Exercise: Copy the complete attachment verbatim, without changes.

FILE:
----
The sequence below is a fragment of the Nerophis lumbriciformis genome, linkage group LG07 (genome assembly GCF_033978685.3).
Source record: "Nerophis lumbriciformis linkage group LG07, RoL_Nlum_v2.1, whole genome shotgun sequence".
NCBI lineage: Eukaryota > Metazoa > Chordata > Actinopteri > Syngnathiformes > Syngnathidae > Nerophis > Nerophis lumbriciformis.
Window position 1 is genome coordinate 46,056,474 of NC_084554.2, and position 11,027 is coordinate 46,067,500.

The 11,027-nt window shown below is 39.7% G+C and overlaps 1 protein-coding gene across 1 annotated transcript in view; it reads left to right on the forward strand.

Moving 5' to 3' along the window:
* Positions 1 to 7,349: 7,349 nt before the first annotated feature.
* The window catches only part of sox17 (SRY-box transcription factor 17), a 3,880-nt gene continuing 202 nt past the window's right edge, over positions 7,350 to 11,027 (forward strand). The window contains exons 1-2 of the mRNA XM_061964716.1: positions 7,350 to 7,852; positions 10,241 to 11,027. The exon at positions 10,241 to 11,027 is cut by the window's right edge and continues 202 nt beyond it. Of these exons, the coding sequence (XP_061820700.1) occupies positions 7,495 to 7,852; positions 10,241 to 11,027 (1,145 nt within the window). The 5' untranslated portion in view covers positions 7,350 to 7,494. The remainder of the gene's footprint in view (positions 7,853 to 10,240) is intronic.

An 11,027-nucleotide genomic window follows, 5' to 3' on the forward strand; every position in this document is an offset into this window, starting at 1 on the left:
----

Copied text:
The sequence below is a fragment of the Nerophis lumbriciformis genome, linkage group LG07 (genome assembly GCF_033978685.3).
Source record: "Nerophis lumbriciformis linkage group LG07, RoL_Nlum_v2.1, whole genome shotgun sequence".
NCBI lineage: Eukaryota > Metazoa > Chordata > Actinopteri > Syngnathiformes > Syngnathidae > Nerophis > Nerophis lumbriciformis.
Window position 1 is genome coordinate 46,056,474 of NC_084554.2, and position 11,027 is coordinate 46,067,500.

The 11,027-nt window shown below is 39.7% G+C and overlaps 1 protein-coding gene across 1 annotated transcript in view; it reads left to right on the forward strand.

Moving 5' to 3' along the window:
* Positions 1 to 7,349: 7,349 nt before the first annotated feature.
* The window catches only part of sox17 (SRY-box transcription factor 17), a 3,880-nt gene continuing 202 nt past the window's right edge, over positions 7,350 to 11,027 (forward strand). The window contains exons 1-2 of the mRNA XM_061964716.1: positions 7,350 to 7,852; positions 10,241 to 11,027. The exon at positions 10,241 to 11,027 is cut by the window's right edge and continues 202 nt beyond it. Of these exons, the coding sequence (XP_061820700.1) occupies positions 7,495 to 7,852; positions 10,241 to 11,027 (1,145 nt within the window). The 5' untranslated portion in view covers positions 7,350 to 7,494. The remainder of the gene's footprint in view (positions 7,853 to 10,240) is intronic.

An 11,027-nucleotide genomic window follows, 5' to 3' on the forward strand; every position in this document is an offset into this window, starting at 1 on the left: